by Keyword: Human embryo
Sharma, K, Uraji, J, Ammar, OF, Ali, ZE, Liperis, G, Modi, D, Ojosnegros, S, Shahbazi, MN, Fraire-Zamora, JJ, (2022). #ESHREjc report: renewing the old: novel stem cell research for unsolved ART problems Human Reproduction 37, 2224-2227
Lovell-Badge R, Anthony E, Barker RA, Bubela T, Brivanlou AH, Carpenter M, Charo RA, Clark A, Clayton E, Cong Y, Daley GQ, Fu J, Fujita M, Greenfield A, Goldman SA, Hill L, Hyun I, Isasi R, Kahn J, Kato K, Kim JS, Kimmelman J, Knoblich JA, Mathews D, Montserrat N, Mosher J, Munsie M, Nakauchi H, Naldini L, Naughton G, Niakan K, Ogbogu U, Pedersen R, Rivron N, Rooke H, Rossant J, Round J, Saitou M, Sipp D, Steffann J, Sugarman J, Surani A, Takahashi J, Tang F, Turner L, Zettler PJ, Zhai X, (2021). ISSCR Guidelines for Stem Cell Research and Clinical Translation: The 2021 update Stem Cell Reports 16, 1398-1408
The International Society for Stem Cell Research has updated its Guidelines for Stem Cell Research and Clinical Translation in order to address advances in stem cell science and other relevant fields, together with the associated ethical, social, and policy issues that have arisen since the last update in 2016. While growing to encompass the evolving science, clinical applications of stem cells, and the increasingly complex implications of stem cell research for society, the basic principles underlying the Guidelines remain unchanged, and they will continue to serve as the standard for the field and as a resource for scientists, regulators, funders, physicians, and members of the public, including patients. A summary of the key updates and issues is presented here.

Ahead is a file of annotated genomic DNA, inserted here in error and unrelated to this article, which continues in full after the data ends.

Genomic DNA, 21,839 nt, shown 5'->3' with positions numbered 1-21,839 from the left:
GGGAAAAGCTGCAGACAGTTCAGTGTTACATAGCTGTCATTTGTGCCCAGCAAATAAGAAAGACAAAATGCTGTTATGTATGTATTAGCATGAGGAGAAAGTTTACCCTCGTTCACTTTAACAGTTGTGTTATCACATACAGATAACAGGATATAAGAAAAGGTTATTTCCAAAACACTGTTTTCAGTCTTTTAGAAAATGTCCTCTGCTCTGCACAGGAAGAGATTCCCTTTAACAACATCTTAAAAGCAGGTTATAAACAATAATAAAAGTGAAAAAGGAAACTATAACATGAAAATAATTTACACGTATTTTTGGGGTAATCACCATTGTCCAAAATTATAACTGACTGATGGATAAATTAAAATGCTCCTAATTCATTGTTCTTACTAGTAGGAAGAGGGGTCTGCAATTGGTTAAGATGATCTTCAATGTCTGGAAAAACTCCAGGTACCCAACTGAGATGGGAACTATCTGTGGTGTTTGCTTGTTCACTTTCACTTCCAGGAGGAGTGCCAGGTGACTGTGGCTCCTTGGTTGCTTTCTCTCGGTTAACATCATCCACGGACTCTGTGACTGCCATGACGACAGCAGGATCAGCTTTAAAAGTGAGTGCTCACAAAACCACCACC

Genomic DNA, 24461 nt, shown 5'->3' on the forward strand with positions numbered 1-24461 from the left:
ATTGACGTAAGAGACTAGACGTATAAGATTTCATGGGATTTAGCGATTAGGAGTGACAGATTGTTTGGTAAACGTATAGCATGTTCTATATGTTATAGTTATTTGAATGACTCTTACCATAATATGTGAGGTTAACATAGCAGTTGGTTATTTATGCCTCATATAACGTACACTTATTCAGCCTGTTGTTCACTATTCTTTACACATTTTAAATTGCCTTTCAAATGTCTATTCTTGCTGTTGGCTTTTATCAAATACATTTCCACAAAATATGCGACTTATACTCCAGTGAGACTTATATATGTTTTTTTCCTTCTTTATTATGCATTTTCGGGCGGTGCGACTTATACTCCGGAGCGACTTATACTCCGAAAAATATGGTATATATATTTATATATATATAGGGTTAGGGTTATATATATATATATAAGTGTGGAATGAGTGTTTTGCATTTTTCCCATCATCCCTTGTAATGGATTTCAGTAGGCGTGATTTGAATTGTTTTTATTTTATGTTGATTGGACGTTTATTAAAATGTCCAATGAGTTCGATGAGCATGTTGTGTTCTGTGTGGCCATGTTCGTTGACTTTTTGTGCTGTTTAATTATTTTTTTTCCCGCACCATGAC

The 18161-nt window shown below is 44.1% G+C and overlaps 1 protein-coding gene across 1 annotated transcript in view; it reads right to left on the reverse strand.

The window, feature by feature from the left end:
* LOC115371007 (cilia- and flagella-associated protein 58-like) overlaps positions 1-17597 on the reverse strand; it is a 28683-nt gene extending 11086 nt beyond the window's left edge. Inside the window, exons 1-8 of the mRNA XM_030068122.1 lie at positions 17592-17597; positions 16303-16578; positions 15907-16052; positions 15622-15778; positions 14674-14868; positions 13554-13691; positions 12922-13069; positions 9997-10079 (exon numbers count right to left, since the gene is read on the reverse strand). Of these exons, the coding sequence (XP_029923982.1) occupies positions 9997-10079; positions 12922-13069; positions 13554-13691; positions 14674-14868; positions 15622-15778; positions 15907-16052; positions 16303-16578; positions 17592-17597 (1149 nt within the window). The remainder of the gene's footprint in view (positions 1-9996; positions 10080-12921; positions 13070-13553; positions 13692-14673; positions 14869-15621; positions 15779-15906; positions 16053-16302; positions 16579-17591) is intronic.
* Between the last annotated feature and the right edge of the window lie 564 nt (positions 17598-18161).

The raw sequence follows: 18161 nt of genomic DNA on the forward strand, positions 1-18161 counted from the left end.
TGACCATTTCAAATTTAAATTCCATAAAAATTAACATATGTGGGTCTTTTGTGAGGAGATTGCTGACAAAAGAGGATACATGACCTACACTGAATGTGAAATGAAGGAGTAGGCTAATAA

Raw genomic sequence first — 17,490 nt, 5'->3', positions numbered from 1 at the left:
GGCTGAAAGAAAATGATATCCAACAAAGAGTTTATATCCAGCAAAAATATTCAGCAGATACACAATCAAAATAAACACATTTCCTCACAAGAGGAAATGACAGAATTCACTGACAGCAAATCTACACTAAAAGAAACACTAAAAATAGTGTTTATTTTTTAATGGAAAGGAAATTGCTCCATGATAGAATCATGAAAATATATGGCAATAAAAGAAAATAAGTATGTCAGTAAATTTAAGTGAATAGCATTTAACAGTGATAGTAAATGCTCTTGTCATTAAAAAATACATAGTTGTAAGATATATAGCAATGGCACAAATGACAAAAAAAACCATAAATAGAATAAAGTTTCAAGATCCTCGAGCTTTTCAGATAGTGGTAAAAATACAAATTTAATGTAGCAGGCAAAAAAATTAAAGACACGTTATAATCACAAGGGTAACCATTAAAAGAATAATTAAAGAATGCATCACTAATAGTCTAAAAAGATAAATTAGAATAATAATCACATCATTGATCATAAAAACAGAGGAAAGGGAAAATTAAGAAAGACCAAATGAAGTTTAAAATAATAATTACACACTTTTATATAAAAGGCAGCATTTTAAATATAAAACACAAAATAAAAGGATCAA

JTD Keywords: self-organization, Human embryo research
Przybyla, L., Lakins, J. N., Sunyer, R., Trepat, X., Weaver, V. M., (2016). Monitoring developmental force distributions in reconstituted embryonic epithelia Methods , 94, 101-113
The way cells are organized within a tissue dictates how they sense and respond to extracellular signals, as cues are received and interpreted based on expression and organization of receptors, downstream signaling proteins, and transcription factors. Part of this microenvironmental context is the result of forces acting on the cell, including forces from other cells or from the cellular substrate or basement membrane. However, measuring forces exerted on and by cells is difficult, particularly in an in vivo context, and interpreting how forces affect downstream cellular processes poses an even greater challenge. Here, we present a simple method for monitoring and analyzing forces generated from cell collectives. We demonstrate the ability to generate traction force data from human embryonic stem cells grown in large organized epithelial sheets to determine the magnitude and organization of cell-ECM and cell-cell forces within a self-renewing colony. We show that this method can be used to measure forces in a dynamic hESC system and demonstrate the ability to map intracolony protein localization to force organization.
JTD Keywords: Epiblast, Human embryonic stem cells, Mechanotransduction, Monolayer stress microscopy, Self-organization, Traction force